His eyes seem to have cleared up quickly with the use of triple antibiotic ointment applied q12h.
Timmay has since shown minor movement in his right hind leg, but continues to drag his back half. A cart is being constructed per pinta's post, which he'll make use of once out of quarantine.
During the last week, Timmay has lost approximately 2 ounces. Yesterday he was given 25cc of CC as a supplement and lost .9 ounces. Today he's been on steady handfeeding. He does still eat and drink, just not enough. Today I noticed that he may be aspirating some of his CC, despite his head being in a good position and food not going faster than he can swallow. He does not choke during the feeding, but anywhere from 30 seconds to several minutes afterwards, so he might be fine and 3-4 minutes later make choking/coughing noises.
The position used to feed him is on all fours with his head held steady and tilted up a little bit (but not straight up). The CC is not overly watery. I prefer it as thick as will suck up in the syringe gracefully. I have hand fed multiple piggies and not had this issue before. His paralysis does not affect above his mid-back, so I am not sure what is going on with him.
Thanks in advance for suggestions of what may be going on and where to go from here.
- You can quote me
It sounds almost as if there is something preventing, or restricting, the passage of food through his esophagus, stomach, and/or on into his lower GI tract.
Can the vet take another look at the x-ray done on the 9th, but this time focus on anything else anomalous, like a potential mass or obstruction? My other guess would be some neurological damage from the fall that's affecting his digestion. One of our vets told me once that there is a bundle of major nerves, governing everything from mobility to digestion, that come together approximately where our lower back would be.
If that area was damaged in the fall, perhaps this will get better as his mobility improves.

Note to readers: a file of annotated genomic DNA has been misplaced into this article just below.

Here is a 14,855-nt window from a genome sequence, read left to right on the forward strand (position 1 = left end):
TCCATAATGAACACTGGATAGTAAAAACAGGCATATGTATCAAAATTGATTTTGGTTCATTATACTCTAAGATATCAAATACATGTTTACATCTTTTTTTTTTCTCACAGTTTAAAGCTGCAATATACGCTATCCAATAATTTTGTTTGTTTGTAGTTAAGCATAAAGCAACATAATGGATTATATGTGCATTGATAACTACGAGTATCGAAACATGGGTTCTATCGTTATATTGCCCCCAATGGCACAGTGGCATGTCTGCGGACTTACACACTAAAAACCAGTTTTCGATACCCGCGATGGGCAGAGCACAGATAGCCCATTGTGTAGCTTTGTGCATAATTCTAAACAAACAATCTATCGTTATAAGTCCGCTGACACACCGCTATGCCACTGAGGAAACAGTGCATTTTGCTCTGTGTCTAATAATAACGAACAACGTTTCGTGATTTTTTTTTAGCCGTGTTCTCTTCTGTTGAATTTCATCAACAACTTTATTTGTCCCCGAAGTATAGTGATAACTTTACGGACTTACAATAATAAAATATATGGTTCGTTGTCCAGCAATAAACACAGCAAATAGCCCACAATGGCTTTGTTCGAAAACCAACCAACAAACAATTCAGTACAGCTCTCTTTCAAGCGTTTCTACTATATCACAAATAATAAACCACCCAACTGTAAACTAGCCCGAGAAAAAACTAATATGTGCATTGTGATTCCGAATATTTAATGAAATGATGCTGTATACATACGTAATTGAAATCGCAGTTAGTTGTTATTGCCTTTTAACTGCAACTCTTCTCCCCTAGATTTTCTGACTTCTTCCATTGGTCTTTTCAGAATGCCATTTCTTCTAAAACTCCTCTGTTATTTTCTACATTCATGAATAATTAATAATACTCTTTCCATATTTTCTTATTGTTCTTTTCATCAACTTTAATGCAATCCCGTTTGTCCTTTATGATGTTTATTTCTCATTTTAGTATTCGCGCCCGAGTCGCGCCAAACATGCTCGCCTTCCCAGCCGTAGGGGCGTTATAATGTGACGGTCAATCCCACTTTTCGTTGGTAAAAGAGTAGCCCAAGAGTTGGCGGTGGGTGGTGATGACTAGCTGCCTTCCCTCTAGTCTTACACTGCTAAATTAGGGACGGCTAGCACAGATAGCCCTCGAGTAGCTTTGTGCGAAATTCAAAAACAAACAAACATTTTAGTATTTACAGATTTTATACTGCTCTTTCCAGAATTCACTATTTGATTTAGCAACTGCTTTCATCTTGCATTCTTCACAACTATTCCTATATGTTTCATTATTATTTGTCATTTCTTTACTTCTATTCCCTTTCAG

Bless you for taking him and helping him.
I didn't know about the bundle of nerves in the back - that's a very interesting idea. Once the food gets in, he has very healthy output. I was very pleased when I picked him up that he had no impaction issues (the last back case had a serious impaction issue which has lessened with time).
I will call the vet tomorrow (different one than the one who saved him from euthanasia, but even more experienced) and have him give another look at the xray.
There was no way I could not help this guy. He would have absolutely been put down if I had not and he seemed to be in such good health (good quality of life) at the time, other than needing a set of wheels.
I've got a little bit of a bad feeling at the moment. It would suck so much to lose this guy. I just don't like the general trend and the choking thing. I was thinking if it was a neurological thing and he's having difficulty swallowing because his brain was scrambled, it would be so awful to put him down and there wouldn't be much recourse.
Quick rant: I think it would have been an excellent classroom lesson to keep Timmay and have the class build him a mobility device. It would really teach "living with consequences of our actions."
- You can quote me
I'd rather the vet that saved him from euthanasia convince the school district to eliminate animals in the classroom.
There's another possibility, albeit a little unlikely -- maybe his body is just having to adjust to relatively large, relatively steady amounts of good food. You know he hasn't had that up to now.
Talishan: Good point about animals in the classroom. You may have a point about large amounts of food, but since he's been increasingly eating and drinking less, I just think something is wrong. I pushed him some fluids tonight because he barely touched his water today and he was a great drinker when he first came in.
Just to complicate matters, Timmay has quit drinking so I've been giving subcues and today he pulled the IV extension set out of the needle, so the end touched his hair. Now that it's not sterile anymore, I'm in the awkward position of either disinfecting it the best I can or syringing fluids every two hours until either Wednesday or when he magically starts drinking again. I was hoping I could persuade this doc to call in a set over at the clinic near me so I could pick it up tomorrow at least, but now... what to do?
I could also just directly inject him with the 35cc syringe, but I'm not sure my IV skillz0rz are that elite. It'd be better than nothing, but eek.
Ideas, people? I don't want to lose this guy. I'll euthanize him if he's suffering, but I want him to pull through. He was *fine* last week, what am I not doing?